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Board Report: 2014-IT-B-019 November 14, 2014

2014 Audit of the Board's Information Security Program

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To meet our annual Federal Information Security Management Act of 2002 (FISMA) reporting responsibilities, we reviewed the information security program and practices of the Board of Governors of the Federal Reserve System (Board).


FISMA requires federal agencies to develop, document, and implement an agency-wide information security program. FISMA also requires each Inspector General to conduct an annual independent evaluation of its agency's information security program and practices. 

As part of an agency's annual FISMA reporting, the Office of Management and Budget (OMB) requests that both the Chief Information Officer (CIO) and the Inspector General perform analysis and report on certain information security program components. As discussed in OMB Memorandum 10-28, Clarifying Cybersecurity Responsibilities and Activities of the Executive Office of the President and the Department of Homeland Security (DHS), the U.S. Department of Homeland Security (DHS) exercises primary responsibility within the executive branch for the operational aspects of federal agency cybersecurity with respect to FISMA.  


Overall, we found that the Board's CIO is maintaining a FISMA-compliant approach to the Board's information security program that is generally consistent with requirements established by the National Institute of Standards and Technology and OMB. The Information Security Officer continues to issue policies and procedures to transition the Board's information security program to an integrated, organizationwide program for managing information security risks.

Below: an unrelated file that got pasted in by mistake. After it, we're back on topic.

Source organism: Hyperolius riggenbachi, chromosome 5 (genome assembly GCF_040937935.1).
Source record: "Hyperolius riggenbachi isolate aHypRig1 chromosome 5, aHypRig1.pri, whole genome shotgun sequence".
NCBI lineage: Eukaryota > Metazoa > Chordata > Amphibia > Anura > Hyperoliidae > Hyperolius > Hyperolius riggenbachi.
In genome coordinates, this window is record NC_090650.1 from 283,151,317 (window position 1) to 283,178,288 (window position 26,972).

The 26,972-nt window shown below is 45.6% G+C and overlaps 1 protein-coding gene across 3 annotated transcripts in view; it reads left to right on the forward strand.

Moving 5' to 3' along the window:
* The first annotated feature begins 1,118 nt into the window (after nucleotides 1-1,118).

In analyzing the status of the Board's information security program in the 11 DHS reporting metrics for 2014, we found that the Board has effective programs in place that are consistent with FISMA requirements and that include attributes identified by DHS for risk management, security configuration, remote access, identity and access management, security training, incident response and reporting, and security capital planning. We also found that the Board has programs in place that include attributes identified within the DHS reporting metrics for continuous monitoring, contractor oversight, contingency planning, and plan of action and milestones; however, we identified opportunities for improvement within those areas. Our findings related to contingency planning are being reported under separate cover.


Our report includes one new recommendation for improving the tracking of divisionlevel plans of action and milestones and keeps open our 2012 recommendation on contractor systems and our 2013 recommendation on continuous monitoring.

The Director of the Division of Information Technology stated that she agrees with the recommendation and that the division will take immediate action to address the recommendation, including continuing to manually collect quarterly plan of action and milestones reports from the offices and divisions until the automated plan of action and milestones tracking process is fully implemented.